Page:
Alexis de Tocqueville in the 1800's observed that the strength of American democracy lay in its spirited voluntary associations and emphasis on community. He declared however, that democracy and its manifestation of individualism, while a virtue, could become a vice when taken to extremes, especially in the form of hyper individualism. Several contemporary scholars have revealed that America has already reached this vicious stage of its democracy, one in which people are so preoccupied with their own concerns and successes that they have shut out of their consciences and consciousnesses the concerns of others in a society. Individuals preoccupation with self-advancement has led to the corrosion of social capital - the connections and cooperation among people, and the norms of reciprocity and trustworthiness – considered by many social scientists as the raw material of society, and as vital as language, for a humane society.

American higher education represents the mainstay of individualism, operating on the assumption that its primary purpose is to disseminate skills and technical tools, considered indispensable for realizing the self-contained American Dream. Through its detachment from complex social problems, American education has cultivated leaders who are generally apathetic towards the multifaceted structure of society. From an economics perspective, conflict, competition and distrust are virtues that allow the invisible hand to serve its ordained function - atomistic self-fulfillment. And individuals may "use" and discard others insofar as it advances his/her self-interest. The common good of society is then measured by one's level of income and wealth, and the wealthier and more individualistic a person is, the more characteristic s[he] is of the ideal human being. Corollary: The underclass of society exists because of its inability to compete in a neo-Darwinian world.

Despite the atmosphere of instrumental individualism in higher education in general and in economics in particular, this course takes as given that education as a vital agent of democratization where the good of an individual is judged in relation to the good of others and of society in general. Moreover, this course assumes that all people, irrespective of their economic status, matter, and that humans are social beings interested in the welfare of self as well as others. To effectively engage in this form of learning, we will take this course into the streets of the local poor community of Spring Hill. In partnering with local leaders and members of the community, we will facilitate the development of business planning by Spring Hill members who are interested in starting a business, or improving upon an existing business.


Is there a way not only to “teach the poor to fish,” but also to create structures for the poor to acquire the equipment for fishing? In this course, we will pay serious attention to the role of microcredit as a sustainable moral and economic concept to enable the entrepreneurial poor to transcend their economic status. Questions we will address include:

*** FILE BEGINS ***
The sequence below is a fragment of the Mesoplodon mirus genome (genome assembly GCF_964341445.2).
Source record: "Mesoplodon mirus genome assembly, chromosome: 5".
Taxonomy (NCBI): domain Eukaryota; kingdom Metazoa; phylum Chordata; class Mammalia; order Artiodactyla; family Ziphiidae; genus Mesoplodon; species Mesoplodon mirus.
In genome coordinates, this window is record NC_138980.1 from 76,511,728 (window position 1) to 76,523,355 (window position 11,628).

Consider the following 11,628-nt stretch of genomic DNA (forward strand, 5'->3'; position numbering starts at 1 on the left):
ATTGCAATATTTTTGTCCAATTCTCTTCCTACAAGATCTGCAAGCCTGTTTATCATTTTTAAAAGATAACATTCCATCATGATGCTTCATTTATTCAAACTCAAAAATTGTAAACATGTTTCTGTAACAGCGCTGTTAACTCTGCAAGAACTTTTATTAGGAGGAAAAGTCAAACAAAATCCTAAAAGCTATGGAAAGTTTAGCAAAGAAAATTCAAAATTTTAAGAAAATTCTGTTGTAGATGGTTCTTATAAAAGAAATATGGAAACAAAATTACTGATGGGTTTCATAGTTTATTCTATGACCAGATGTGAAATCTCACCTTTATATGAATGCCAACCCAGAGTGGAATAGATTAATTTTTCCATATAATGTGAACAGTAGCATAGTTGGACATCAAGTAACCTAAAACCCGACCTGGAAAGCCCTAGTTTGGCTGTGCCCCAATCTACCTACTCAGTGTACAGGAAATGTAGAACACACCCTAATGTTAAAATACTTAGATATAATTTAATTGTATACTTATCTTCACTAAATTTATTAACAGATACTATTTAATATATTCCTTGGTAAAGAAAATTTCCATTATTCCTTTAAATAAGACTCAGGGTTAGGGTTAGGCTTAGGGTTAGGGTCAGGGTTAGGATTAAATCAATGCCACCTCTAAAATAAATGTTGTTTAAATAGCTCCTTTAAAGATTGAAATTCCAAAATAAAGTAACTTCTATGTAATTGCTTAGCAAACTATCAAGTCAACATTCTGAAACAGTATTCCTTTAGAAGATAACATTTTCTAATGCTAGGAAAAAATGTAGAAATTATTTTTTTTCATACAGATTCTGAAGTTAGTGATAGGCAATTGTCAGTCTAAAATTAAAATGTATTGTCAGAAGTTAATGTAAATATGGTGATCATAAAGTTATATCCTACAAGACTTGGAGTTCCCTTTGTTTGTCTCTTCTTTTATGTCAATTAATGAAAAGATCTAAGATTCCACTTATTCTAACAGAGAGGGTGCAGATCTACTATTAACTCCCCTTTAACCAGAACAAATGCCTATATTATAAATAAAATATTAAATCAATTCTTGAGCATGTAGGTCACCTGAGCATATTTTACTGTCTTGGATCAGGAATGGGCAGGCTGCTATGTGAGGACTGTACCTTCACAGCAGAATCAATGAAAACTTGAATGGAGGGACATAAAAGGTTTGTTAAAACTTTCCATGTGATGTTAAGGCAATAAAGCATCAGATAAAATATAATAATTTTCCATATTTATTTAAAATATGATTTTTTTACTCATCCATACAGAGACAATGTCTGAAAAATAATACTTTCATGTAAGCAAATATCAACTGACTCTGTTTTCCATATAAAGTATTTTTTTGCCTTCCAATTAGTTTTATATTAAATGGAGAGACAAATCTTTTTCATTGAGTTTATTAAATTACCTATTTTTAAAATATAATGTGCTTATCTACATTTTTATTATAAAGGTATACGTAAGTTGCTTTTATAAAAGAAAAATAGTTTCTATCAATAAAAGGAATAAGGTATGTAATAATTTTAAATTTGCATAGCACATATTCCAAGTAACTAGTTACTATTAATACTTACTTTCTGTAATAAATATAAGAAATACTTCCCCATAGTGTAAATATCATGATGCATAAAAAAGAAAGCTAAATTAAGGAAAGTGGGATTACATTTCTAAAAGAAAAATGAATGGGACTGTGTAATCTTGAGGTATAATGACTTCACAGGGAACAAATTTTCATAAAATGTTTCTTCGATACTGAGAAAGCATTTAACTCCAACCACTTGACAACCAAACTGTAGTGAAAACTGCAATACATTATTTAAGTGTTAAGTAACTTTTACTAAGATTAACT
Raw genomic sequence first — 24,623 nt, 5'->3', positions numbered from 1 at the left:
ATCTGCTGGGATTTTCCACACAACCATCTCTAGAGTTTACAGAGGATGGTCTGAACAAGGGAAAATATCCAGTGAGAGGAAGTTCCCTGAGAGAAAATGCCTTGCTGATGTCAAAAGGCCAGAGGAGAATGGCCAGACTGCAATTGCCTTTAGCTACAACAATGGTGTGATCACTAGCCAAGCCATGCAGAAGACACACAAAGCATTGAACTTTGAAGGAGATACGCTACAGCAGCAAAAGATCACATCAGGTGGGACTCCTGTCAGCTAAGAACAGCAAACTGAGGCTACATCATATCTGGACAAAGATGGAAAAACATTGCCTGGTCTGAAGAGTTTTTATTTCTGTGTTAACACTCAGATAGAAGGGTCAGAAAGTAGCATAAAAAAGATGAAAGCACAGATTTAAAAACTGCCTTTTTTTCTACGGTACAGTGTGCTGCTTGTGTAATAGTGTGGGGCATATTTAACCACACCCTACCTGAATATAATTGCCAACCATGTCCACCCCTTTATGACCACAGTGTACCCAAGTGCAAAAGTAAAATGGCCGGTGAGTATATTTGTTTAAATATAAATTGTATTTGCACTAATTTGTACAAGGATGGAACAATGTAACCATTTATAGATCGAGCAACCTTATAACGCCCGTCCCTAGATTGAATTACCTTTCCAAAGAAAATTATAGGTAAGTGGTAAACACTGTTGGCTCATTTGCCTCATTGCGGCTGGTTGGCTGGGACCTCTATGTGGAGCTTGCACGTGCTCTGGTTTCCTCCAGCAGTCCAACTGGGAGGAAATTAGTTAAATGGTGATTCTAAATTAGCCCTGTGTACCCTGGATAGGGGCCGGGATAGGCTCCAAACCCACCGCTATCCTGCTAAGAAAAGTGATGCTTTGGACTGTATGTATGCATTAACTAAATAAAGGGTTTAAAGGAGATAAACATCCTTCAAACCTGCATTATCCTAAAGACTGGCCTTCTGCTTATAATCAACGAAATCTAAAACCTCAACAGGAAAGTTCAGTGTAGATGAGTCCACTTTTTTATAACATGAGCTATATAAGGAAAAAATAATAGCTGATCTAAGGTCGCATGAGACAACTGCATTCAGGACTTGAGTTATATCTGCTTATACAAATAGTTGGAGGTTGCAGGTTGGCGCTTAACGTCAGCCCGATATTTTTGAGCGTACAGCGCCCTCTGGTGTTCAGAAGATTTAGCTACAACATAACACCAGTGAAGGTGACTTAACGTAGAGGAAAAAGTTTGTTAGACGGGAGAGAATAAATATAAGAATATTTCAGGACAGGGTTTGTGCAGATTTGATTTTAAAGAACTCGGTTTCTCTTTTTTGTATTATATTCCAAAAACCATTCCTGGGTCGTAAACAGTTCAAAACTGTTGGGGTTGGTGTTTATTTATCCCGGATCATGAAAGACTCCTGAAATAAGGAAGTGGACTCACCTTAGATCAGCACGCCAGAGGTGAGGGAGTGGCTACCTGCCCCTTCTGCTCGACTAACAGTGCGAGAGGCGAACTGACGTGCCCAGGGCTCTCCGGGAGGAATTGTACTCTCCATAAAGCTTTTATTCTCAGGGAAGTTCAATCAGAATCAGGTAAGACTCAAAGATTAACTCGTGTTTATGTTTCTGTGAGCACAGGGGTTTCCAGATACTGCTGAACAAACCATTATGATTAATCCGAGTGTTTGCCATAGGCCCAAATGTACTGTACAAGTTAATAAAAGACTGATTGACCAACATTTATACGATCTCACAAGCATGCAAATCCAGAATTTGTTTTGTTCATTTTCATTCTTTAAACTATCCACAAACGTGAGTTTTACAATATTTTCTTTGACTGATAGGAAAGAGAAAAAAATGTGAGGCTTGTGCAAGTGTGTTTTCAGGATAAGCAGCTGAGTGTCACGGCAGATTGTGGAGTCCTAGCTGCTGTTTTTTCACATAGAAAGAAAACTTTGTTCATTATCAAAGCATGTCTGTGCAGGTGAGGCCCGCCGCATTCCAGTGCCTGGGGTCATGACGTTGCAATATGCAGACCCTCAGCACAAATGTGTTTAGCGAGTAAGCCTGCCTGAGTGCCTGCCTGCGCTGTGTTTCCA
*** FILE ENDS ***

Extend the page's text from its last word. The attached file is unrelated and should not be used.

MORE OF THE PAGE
• What is material and non-material poverty? How is poverty measured economically, religiously, and philosophically?
  • What are the economic and non-economic causes of poverty? Low wages? Minimum wage laws? Low skills level? Lack of land and capital? Individual attributes? A culture of poverty? Laziness? Lack of intelligence? Oppressive institutional forces (the church, the government, political leadership)? Charity and philanthropy that diminish incentive?
  • Does microcredit lead to long-term alleviation of poverty for the poor?
  • Is it is possible that through microcredit leaders can learn to respect the manner in which the poor attempt to face their problems through self-help group activism?
  • Can self-help groups facilitate a sense of enablement through self-esteem and community solidarity?
  • In other words, can microcredit serve as a vehicle to dispel false theories that the poor are victims of their own vicious cycles of poverty and destitution?
  • Do faith-based microcredit agencies have a vital role to play?
  • Can free enterprise at the level of microenterprise help the poor escape from material and non-material poverty through generating greater income, economic confidence, social mobility, and active political participation?
  • Is microenterprise an example of Adam Smith?s world of unhindered competitive markets?

Required books:

Allan G. Johnson, Privilege, Power, and Difference. Mayfield, 2005.
Daniel Goleman: Social Intelligence: The New Science of Human Relationships. Bantam (2006)
Deepa Narayan, Voices Of The Poor: Can Anyone Hear Us?? World Bank, 2000 Oxford . Vol.1
Jeffrey Sachs, The End of Poverty: Economic Possibilities for Our Time. Penguin ISBN-10: 0143036580
Practical Microfinance: A Training Manual. Practical Action # ISBN-10: 1853395633


  • Seminar format. The course will be taught as a seminar. Each student will formulate 2 analytical questions for discussion based upon readings/documentaries. Will count 20% towards your final grade.
  • MICROCREDIT WORKSHOPS: Business development plan/ Grant proposal. Will count 20% towards your final grade.
  • Research Project. One of the following topics, or you may suggest your own topic. Will count 20% towards your final grade
    1. Each student will complete an empirical research project that studies a microcredit program that is a secular or faith-based agency. Students will report on their research toward the end of the course.